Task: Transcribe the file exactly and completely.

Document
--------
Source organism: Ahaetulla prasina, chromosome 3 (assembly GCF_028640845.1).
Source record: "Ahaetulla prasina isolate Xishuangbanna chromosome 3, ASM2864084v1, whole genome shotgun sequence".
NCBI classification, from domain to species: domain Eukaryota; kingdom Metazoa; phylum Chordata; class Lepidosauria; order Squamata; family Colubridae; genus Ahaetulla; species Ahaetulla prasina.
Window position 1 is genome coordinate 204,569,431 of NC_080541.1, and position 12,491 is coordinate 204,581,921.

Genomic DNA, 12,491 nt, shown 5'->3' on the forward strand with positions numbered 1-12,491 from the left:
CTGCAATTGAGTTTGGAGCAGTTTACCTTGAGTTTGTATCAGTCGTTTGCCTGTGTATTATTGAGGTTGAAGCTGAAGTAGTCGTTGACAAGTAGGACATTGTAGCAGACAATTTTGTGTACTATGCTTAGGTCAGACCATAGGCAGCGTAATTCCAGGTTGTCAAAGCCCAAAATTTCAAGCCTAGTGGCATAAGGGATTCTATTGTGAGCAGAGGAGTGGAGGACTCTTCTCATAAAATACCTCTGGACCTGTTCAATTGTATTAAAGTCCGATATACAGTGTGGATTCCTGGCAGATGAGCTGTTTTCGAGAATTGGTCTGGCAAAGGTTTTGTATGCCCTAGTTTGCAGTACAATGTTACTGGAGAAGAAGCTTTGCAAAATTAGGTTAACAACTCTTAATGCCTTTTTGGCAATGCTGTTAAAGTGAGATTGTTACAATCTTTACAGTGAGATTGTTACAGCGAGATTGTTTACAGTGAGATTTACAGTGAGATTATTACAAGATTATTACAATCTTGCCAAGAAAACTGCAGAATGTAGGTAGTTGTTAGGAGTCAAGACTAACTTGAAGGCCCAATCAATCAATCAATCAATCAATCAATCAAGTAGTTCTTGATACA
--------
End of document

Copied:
Source organism: Ahaetulla prasina, chromosome 3 (assembly GCF_028640845.1).
Source record: "Ahaetulla prasina isolate Xishuangbanna chromosome 3, ASM2864084v1, whole genome shotgun sequence".
NCBI classification, from domain to species: domain Eukaryota; kingdom Metazoa; phylum Chordata; class Lepidosauria; order Squamata; family Colubridae; genus Ahaetulla; species Ahaetulla prasina.
Window position 1 is genome coordinate 204,569,431 of NC_080541.1, and position 12,491 is coordinate 204,581,921.

Genomic DNA, 12,491 nt, shown 5'->3' on the forward strand with positions numbered 1-12,491 from the left:
CTGCAATTGAGTTTGGAGCAGTTTACCTTGAGTTTGTATCAGTCGTTTGCCTGTGTATTATTGAGGTTGAAGCTGAAGTAGTCGTTGACAAGTAGGACATTGTAGCAGACAATTTTGTGTACTATGCTTAGGTCAGACCATAGGCAGCGTAATTCCAGGTTGTCAAAGCCCAAAATTTCAAGCCTAGTGGCATAAGGGATTCTATTGTGAGCAGAGGAGTGGAGGACTCTTCTCATAAAATACCTCTGGACCTGTTCAATTGTATTAAAGTCCGATATACAGTGTGGATTCCTGGCAGATGAGCTGTTTTCGAGAATTGGTCTGGCAAAGGTTTTGTATGCCCTAGTTTGCAGTACAATGTTACTGGAGAAGAAGCTTTGCAAAATTAGGTTAACAACTCTTAATGCCTTTTTGGCAATGCTGTTAAAGTGAGATTGTTACAATCTTTACAGTGAGATTGTTACAGCGAGATTGTTTACAGTGAGATTTACAGTGAGATTATTACAAGATTATTACAATCTTGCCAAGAAAACTGCAGAATGTAGGTAGTTGTTAGGAGTCAAGACTAACTTGAAGGCCCAATCAATCAATCAATCAATCAATCAATCAAGTAGTTCTTGATACA